[Lingtyp] history of linguistics: phonological word
dryer at buffalo.edu
Mon Jan 21 19:47:06 UTC 2019
The three earliest uses of the expression phonological word that I am aware of are in
Healey, Alan. (1964) The Ok Language Family in New Guinea. Australian National University doctoral dissertation.
“There is a close, but
not perfect, correlation between the phonological and grammatical word.”
(Miller, Wick R. (1965) Acoma grammar and texts (University of California Publications in Linguistics 40). Berkeley and Los Angeles: University of California Press.)
“The phonological word has a stronger decrescendo of speed and intensity, and sometimes of pitch than does the stress group. In slow speech the phonological word usually corresponds with a grammatical word so that their decrescendos overlap, but in fast speech several stress groups with their included, mild decrescendos”
(Eastman, Elizabeth & Robert Eastman. (1963) Iquito syntax. In Studies in Peruvian Indian Languages 1, 145-192. Summer Institute of Linguistics.)
From: Lingtyp <lingtyp-bounces at listserv.linguistlist.org> on behalf of TasakuTsunoda <tasakutsunoda at nifty.com>
Date: Monday, January 21, 2019 at 2:11 AM
To: Adam James Ross Tallman <ajrtallman at utexas.edu>, "LINGTYP at listserv.linguistlist.org" <LINGTYP at listserv.linguistlist.org>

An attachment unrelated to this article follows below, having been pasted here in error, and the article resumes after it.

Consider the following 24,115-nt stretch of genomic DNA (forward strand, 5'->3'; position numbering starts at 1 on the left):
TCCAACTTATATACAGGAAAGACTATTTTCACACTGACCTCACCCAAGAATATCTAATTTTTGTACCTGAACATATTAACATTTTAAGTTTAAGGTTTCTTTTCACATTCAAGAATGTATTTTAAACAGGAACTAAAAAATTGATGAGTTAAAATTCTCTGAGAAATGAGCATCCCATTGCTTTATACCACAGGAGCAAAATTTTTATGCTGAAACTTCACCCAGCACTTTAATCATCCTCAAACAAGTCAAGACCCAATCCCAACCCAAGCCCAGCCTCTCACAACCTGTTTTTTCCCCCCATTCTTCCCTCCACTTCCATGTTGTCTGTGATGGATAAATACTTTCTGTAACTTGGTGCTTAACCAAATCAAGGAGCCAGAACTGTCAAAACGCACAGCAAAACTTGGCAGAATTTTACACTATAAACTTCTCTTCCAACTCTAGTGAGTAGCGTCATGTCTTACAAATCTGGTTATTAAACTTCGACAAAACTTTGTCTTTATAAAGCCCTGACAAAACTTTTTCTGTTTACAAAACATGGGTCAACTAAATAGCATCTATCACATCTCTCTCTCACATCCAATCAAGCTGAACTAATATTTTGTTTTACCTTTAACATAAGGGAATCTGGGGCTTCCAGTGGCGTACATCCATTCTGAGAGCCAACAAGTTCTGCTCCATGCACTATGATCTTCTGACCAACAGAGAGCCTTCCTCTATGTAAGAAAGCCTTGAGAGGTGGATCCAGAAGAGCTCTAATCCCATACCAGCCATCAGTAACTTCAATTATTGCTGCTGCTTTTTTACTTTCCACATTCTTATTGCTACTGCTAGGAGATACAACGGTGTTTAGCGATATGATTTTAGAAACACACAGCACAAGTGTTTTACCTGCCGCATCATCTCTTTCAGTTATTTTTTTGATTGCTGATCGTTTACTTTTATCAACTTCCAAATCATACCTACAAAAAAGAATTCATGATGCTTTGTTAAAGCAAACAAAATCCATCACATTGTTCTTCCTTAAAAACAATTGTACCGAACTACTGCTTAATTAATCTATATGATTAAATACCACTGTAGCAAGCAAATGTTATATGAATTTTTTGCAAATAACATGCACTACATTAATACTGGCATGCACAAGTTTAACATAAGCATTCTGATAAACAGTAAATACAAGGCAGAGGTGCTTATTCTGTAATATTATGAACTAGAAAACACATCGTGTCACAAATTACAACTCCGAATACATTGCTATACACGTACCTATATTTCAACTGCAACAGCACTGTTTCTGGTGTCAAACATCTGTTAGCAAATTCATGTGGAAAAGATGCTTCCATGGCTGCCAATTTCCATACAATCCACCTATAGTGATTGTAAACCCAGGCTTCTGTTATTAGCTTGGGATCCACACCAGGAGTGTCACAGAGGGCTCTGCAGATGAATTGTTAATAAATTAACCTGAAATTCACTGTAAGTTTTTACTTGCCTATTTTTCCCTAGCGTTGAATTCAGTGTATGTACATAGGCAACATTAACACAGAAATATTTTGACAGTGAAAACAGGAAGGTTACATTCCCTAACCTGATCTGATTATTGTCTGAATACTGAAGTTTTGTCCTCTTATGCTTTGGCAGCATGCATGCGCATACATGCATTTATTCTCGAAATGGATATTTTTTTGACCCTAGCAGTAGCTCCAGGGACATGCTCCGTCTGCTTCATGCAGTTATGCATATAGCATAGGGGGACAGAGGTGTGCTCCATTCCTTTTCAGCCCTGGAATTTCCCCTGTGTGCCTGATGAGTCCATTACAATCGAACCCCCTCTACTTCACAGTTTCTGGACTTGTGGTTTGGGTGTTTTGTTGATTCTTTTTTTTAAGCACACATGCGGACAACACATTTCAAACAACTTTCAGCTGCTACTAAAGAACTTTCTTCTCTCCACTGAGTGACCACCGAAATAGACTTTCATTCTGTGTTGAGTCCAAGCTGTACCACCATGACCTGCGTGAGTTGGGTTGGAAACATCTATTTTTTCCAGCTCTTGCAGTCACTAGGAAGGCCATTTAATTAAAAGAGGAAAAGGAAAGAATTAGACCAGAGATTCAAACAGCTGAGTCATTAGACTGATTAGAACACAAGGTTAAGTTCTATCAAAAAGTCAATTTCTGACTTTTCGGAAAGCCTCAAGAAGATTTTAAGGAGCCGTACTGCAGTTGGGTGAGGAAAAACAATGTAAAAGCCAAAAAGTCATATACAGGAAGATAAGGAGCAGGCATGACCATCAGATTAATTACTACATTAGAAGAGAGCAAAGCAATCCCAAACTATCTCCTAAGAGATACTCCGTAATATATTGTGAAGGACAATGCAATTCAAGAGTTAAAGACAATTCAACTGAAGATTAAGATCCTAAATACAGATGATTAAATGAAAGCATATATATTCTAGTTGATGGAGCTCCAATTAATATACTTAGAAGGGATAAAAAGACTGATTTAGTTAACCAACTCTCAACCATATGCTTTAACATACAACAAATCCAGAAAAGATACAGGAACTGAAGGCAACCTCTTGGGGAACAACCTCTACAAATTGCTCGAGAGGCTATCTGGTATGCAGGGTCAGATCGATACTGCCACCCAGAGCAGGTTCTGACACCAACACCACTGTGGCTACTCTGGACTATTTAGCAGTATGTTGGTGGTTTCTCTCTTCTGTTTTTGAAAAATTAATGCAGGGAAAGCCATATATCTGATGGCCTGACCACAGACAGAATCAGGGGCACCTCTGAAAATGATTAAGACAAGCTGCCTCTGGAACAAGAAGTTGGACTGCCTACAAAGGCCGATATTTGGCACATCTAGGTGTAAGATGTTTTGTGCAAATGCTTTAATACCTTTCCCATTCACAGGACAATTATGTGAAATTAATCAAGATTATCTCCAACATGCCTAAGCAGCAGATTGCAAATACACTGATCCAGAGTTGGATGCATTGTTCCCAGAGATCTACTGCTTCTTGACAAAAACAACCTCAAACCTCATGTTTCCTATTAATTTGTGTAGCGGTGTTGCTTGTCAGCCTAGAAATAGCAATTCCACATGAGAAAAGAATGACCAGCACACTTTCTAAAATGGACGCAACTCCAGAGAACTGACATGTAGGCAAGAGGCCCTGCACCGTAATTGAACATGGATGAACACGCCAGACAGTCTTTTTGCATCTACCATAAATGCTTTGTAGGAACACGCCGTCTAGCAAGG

Subject: Re: [Lingtyp] history of linguistics: phonological word
Please see the following book:
Lyons, John. 1968. Introduction to theoretical linguistics. Cambridge: Cambridge University Press.
Pp68-70 have the following subsection:
2.2.11 Grammatical and phonological words
送信元: Lingtyp <lingtyp-bounces at listserv.linguistlist.org> (Adam James Ross Tallman <ajrtallman at utexas.edu> の代理)
日付: 2019年1月20日日曜日 7:44
宛先: <LINGTYP at listserv.linguistlist.org>
件名: [Lingtyp] history of linguistics: phonological word
I'm trying to trace the roots of the development of the concept of "phonological word". Does anyone know who first used this term? The earliest I can find is Dixon's (1977) grammar of Yidin. What about "prosodic word"?
I'm aware that the roots of the idea can be found much earlier than when the concept was first mentioned, but I'm interested in the implicit analogy between a morphosyntactic constituency and phonological constituency and how, when and why that entered linguistics.
Any help would be appreciated.
Adam J.R. Tallman
Investigador del Museo de Etnografía y Folklore, la Paz
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